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Race and Radio - Pioneering Black Broadcasters in New Orleans

Race and Radio

Pioneering Black Broadcasters in New Orleans

By Bala James Baptiste
Foreword by Brian Ward
Series: Race, Rhetoric, and Media Series
Hardcover : 9781496822062, 176 pages, 5 tables, August 2019
Paperback : 9781496822079, 176 pages, 5 tables, August 2019

An invaluable history of the first African American radio voices and their influence in segregated New Orleans

Description

In Race and Radio: Pioneering Black Broadcasters in New Orleans, Bala James Baptiste traces the history of the integration of radio broadcasting in New Orleans and tells the story of how African American on-air personalities transformed the medium. Analyzing a trove of primary data—including archived manuscripts, articles and display advertisements in newspapers, oral narratives of historical memories, and other accounts of African Americans and radio in New Orleans between 1945 and 1965—Baptiste constructs a formidable narrative of broadcast history, racism, and black experience in this enormously influential radio market.

The historiography includes the rise and progression of black broadcasters who reshaped the Crescent City. The first, O. C. W. Taylor, hosted an unprecedented talk show, the Negro Forum, on WNOE beginning in 1946. Three years later in 1949, listeners heard Vernon "Dr. Daddy-O" Winslow's smooth and creative voice as a disk jockey on WWEZ. The book also tells of Larry McKinley who arrived in New Orleans from Chicago in 1953 and played a critical role in informing black listeners about the civil rights movement in the city.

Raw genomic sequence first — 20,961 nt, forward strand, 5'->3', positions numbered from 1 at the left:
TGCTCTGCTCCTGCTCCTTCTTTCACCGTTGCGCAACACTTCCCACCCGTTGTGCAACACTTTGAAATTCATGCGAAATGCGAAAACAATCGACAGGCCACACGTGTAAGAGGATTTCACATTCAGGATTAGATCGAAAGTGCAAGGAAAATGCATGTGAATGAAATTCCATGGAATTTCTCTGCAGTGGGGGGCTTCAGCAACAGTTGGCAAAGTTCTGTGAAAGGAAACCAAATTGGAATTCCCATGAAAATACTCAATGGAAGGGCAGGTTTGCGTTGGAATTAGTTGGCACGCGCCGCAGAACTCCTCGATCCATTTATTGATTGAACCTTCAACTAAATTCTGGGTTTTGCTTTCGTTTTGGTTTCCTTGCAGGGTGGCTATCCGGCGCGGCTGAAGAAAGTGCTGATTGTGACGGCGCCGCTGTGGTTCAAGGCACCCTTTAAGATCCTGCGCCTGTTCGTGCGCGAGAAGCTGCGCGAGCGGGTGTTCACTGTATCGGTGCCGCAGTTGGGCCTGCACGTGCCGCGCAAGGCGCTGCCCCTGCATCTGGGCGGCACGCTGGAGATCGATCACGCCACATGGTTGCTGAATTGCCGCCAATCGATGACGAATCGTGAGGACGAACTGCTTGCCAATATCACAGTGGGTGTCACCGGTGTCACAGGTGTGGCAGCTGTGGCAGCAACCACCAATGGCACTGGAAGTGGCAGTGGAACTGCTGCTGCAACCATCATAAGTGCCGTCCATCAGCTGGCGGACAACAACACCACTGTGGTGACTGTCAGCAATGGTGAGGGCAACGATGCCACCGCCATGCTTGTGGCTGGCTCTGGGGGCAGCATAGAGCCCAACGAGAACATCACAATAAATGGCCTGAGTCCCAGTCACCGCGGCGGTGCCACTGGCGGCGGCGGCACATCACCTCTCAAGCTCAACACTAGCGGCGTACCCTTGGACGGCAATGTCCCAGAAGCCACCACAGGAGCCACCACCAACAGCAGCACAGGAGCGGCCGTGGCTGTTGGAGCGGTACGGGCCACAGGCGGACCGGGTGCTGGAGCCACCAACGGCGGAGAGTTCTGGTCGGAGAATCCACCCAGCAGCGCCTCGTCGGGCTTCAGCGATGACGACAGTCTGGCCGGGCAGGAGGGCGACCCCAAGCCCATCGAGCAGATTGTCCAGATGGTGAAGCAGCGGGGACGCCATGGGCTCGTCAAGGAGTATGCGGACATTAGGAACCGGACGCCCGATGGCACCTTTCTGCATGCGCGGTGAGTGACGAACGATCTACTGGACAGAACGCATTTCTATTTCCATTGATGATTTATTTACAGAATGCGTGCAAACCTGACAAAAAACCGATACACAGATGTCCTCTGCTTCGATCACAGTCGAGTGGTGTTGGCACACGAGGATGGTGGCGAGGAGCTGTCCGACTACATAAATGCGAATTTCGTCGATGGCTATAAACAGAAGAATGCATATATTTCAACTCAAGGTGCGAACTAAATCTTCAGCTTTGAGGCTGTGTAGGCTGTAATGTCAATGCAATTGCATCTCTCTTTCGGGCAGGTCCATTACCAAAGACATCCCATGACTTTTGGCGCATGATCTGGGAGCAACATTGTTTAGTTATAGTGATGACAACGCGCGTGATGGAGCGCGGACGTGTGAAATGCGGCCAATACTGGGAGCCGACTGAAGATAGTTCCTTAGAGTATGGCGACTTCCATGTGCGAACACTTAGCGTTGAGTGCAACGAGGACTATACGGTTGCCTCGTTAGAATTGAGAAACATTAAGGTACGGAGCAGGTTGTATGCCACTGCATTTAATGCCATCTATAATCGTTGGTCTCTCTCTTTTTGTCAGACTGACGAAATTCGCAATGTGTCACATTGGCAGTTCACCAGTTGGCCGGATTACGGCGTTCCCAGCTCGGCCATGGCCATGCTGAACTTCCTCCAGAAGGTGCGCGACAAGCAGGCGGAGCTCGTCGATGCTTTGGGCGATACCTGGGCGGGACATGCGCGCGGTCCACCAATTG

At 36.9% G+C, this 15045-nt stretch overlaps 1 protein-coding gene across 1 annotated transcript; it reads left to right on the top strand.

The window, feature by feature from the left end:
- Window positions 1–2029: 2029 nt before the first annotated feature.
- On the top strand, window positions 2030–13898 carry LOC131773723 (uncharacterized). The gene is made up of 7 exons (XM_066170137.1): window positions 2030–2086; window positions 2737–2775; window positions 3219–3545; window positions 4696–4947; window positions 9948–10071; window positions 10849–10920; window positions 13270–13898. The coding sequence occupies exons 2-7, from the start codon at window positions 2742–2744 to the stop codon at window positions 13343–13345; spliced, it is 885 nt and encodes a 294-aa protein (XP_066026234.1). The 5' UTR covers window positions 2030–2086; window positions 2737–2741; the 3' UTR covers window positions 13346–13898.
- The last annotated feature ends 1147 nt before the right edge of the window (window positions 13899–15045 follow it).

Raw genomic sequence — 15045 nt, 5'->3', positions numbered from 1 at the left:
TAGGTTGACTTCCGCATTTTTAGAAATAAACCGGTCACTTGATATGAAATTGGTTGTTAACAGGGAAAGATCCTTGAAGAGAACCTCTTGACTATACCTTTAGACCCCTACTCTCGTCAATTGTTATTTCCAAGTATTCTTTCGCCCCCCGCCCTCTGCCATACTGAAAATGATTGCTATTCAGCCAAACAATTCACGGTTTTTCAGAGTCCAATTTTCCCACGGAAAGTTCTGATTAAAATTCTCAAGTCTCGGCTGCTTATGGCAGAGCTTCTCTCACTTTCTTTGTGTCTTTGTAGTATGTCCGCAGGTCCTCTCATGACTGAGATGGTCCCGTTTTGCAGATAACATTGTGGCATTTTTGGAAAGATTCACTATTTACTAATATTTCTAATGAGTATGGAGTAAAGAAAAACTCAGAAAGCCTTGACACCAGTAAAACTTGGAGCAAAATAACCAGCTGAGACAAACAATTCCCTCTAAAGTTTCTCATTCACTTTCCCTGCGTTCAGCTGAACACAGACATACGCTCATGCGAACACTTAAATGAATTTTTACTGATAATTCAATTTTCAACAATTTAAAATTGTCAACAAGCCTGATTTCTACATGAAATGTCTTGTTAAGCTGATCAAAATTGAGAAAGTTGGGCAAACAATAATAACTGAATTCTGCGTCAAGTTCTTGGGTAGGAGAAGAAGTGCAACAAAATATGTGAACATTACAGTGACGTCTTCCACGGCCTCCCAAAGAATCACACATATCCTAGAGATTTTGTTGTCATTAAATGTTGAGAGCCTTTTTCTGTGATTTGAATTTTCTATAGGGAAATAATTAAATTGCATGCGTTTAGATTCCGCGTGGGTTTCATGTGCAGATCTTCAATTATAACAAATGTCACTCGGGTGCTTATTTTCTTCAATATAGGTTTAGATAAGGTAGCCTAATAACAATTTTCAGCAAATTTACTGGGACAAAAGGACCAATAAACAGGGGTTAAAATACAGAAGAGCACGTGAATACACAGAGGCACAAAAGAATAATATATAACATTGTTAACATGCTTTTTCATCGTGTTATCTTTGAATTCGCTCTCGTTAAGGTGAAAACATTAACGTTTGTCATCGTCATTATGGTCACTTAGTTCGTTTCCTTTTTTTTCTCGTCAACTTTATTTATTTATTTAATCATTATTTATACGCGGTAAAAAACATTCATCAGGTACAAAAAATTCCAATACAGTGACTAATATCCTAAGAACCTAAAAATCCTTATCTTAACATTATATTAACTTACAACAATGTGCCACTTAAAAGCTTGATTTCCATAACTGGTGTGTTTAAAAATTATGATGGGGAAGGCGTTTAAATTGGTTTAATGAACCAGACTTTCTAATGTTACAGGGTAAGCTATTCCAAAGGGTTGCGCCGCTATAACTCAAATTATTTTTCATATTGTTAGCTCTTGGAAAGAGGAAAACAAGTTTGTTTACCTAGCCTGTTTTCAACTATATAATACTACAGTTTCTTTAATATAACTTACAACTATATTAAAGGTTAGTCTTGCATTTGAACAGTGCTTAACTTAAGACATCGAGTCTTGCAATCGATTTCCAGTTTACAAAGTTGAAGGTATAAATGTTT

The racial integration of radio presented opportunities for African Americans to speak more clearly, in their own voices, and with a technological tool that opened a broader horizon in which to envision community. While limited by corporate pressures and demands from advertisers ranging from local funeral homes to Jax beer, these black broadcasters helped unify and organize the communities to which they spoke. Race and Radio captures the first overtures of this new voice and preserves a history of black radio's awakening.

Reviews

Simply put, anybody who wants to understand the black community and its struggle for respect and empowerment in New Orleans during the mid-twentieth century needs to reckon with this fascinating and revealing book.

- from the foreword by Brian Ward